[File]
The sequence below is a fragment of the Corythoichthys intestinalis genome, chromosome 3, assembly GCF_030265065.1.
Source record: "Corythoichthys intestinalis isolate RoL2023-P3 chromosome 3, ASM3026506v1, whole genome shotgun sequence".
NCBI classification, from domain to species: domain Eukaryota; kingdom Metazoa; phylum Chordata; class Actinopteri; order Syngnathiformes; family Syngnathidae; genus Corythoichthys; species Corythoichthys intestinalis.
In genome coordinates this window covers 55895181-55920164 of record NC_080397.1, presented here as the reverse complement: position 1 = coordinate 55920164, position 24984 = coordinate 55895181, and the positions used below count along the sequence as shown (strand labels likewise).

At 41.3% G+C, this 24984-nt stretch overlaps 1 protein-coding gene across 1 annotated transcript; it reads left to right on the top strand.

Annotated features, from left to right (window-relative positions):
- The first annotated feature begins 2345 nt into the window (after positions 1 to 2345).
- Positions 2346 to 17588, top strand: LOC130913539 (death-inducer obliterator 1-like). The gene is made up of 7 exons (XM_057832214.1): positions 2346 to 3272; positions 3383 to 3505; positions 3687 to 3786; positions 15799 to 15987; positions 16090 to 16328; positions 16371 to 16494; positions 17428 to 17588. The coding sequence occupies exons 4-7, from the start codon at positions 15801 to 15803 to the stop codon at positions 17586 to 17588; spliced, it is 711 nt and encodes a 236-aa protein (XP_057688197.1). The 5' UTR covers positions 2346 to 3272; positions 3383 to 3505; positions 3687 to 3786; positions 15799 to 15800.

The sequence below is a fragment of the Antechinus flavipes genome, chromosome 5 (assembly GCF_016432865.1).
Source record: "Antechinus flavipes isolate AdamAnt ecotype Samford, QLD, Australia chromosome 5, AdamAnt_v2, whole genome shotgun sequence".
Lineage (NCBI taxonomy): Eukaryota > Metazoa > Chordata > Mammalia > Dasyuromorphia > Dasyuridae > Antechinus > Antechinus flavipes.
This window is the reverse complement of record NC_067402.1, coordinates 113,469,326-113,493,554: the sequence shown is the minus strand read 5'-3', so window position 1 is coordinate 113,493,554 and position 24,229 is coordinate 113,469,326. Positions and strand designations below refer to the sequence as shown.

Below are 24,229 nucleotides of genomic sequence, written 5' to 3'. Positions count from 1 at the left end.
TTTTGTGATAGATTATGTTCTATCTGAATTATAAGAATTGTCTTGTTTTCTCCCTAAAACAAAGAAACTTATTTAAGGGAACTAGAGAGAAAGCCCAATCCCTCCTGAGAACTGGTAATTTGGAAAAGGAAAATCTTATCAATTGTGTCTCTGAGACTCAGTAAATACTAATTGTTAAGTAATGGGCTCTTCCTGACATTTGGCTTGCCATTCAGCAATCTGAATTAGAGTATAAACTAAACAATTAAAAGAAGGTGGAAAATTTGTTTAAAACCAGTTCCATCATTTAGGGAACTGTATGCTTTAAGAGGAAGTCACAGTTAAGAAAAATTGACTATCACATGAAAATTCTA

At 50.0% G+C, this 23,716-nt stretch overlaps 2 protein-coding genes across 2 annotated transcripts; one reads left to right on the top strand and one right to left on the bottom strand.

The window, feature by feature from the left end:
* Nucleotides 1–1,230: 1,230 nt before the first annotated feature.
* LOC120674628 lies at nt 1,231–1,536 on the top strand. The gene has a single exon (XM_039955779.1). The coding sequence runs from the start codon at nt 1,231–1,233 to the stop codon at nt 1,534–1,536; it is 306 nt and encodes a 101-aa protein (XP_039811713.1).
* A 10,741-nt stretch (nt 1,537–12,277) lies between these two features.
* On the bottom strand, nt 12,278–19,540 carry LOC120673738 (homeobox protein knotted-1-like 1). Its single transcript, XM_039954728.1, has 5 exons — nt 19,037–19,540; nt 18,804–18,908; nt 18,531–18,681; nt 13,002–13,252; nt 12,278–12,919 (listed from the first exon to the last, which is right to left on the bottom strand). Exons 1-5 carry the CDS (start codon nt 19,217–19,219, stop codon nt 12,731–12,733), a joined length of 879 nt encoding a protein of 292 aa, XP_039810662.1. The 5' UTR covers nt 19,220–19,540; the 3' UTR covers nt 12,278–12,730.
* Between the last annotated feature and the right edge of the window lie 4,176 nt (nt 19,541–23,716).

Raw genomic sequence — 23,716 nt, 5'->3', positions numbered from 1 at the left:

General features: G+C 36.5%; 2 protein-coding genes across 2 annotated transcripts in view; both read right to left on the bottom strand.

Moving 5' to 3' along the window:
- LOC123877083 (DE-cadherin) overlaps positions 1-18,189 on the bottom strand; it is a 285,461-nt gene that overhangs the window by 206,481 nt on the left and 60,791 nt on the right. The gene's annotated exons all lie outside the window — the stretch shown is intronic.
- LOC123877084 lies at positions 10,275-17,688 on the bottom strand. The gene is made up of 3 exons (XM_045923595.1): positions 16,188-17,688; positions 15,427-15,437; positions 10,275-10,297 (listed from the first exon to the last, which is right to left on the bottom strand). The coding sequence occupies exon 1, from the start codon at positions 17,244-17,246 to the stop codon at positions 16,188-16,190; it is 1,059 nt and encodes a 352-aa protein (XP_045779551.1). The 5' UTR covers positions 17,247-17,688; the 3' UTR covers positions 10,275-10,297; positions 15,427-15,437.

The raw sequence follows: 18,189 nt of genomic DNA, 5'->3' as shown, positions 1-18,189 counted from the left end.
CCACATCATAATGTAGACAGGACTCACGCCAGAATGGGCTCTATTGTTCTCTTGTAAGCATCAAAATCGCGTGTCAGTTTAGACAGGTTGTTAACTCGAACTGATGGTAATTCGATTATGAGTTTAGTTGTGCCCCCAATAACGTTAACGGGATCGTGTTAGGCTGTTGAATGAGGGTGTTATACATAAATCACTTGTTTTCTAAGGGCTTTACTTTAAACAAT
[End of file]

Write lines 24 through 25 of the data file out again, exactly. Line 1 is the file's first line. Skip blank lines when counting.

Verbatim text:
Moving 5' to 3' along the window:
- LOC123877083 (DE-cadherin) overlaps positions 1-18,189 on the bottom strand; it is a 285,461-nt gene that overhangs the window by 206,481 nt on the left and 60,791 nt on the right. The gene's annotated exons all lie outside the window — the stretch shown is intronic.